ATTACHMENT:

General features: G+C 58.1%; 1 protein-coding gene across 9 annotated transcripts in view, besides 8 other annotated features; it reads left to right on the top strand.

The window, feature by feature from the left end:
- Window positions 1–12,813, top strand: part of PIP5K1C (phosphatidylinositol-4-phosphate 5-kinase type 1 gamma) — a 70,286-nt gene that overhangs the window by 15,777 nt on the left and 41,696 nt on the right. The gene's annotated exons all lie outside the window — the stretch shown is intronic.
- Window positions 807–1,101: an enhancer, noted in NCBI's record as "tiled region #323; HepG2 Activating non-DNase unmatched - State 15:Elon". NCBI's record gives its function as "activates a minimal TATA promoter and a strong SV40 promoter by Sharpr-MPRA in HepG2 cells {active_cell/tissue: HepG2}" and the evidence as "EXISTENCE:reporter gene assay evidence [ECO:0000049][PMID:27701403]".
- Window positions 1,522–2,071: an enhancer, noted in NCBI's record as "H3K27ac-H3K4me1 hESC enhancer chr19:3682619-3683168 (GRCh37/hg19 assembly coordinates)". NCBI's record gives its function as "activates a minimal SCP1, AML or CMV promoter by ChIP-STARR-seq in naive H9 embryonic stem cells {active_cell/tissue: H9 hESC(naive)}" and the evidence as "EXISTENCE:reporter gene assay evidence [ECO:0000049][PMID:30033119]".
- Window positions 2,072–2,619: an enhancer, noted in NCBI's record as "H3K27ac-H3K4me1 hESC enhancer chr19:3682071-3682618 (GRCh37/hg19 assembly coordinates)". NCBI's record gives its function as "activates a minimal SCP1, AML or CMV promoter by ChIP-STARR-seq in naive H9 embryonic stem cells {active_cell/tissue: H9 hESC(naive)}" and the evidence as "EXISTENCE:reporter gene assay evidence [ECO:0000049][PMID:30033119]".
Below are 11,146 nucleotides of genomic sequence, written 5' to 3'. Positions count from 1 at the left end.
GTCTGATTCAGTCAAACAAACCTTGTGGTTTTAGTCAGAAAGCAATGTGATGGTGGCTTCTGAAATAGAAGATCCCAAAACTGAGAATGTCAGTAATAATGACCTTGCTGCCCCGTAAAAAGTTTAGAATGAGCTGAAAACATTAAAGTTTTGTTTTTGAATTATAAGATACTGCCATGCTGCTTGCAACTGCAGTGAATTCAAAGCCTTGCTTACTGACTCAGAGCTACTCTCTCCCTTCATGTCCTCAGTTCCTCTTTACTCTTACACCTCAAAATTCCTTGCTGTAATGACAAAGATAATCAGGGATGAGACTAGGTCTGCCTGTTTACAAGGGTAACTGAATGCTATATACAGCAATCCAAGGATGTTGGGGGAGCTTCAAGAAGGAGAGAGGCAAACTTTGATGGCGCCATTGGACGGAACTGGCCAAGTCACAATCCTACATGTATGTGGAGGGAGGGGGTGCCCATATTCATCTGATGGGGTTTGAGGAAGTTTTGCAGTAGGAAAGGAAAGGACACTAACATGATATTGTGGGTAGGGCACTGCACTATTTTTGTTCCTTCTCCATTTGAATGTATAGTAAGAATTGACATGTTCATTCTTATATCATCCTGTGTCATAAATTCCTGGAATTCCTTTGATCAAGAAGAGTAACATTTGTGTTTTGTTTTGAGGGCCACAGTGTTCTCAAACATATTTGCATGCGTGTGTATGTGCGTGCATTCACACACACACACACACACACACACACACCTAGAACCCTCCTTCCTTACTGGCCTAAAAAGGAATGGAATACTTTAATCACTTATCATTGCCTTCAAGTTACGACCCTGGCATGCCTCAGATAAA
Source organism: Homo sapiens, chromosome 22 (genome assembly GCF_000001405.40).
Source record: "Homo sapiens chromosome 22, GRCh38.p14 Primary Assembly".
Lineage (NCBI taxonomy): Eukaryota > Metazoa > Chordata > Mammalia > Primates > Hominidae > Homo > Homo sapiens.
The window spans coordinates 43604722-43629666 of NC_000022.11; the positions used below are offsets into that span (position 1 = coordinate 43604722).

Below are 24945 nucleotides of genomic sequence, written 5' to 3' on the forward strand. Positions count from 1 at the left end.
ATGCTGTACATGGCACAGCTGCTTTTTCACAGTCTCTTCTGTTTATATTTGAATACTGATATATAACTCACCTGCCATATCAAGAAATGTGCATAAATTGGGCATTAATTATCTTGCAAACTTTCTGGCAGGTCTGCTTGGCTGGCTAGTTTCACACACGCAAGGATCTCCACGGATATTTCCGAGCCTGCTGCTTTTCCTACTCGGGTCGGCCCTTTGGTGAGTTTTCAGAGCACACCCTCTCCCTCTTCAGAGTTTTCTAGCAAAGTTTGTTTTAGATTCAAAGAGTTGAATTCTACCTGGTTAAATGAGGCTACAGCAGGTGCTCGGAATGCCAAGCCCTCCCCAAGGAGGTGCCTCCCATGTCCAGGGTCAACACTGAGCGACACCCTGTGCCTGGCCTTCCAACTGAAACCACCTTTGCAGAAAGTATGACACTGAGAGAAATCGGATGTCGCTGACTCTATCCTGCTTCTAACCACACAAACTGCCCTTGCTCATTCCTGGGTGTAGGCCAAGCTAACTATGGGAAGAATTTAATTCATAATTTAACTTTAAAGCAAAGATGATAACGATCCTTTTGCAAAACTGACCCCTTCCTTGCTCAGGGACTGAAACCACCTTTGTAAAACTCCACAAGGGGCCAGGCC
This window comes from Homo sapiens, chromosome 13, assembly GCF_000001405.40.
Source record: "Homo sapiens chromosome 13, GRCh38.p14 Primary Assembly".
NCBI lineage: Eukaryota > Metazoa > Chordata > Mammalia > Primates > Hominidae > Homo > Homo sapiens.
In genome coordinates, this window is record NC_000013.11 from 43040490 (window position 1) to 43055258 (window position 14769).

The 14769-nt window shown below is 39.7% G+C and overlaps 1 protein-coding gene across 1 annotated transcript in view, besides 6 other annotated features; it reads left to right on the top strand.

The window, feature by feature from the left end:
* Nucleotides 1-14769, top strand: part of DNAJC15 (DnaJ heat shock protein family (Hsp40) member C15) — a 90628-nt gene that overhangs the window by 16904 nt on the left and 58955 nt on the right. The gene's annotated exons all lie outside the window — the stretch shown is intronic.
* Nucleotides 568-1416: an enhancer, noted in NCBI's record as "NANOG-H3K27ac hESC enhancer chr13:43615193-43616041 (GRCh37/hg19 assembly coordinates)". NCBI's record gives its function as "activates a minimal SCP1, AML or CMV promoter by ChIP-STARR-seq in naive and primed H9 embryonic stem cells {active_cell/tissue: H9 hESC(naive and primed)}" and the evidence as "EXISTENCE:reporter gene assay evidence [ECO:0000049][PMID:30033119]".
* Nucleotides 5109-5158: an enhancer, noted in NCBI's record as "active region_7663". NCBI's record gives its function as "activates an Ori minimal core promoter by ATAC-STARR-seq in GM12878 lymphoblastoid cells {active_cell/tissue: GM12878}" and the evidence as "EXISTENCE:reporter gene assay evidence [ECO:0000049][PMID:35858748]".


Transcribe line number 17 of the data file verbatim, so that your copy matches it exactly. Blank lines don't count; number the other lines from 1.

NCBI lineage: Eukaryota > Metazoa > Chordata > Mammalia > Primates > Hominidae > Homo > Homo sapiens.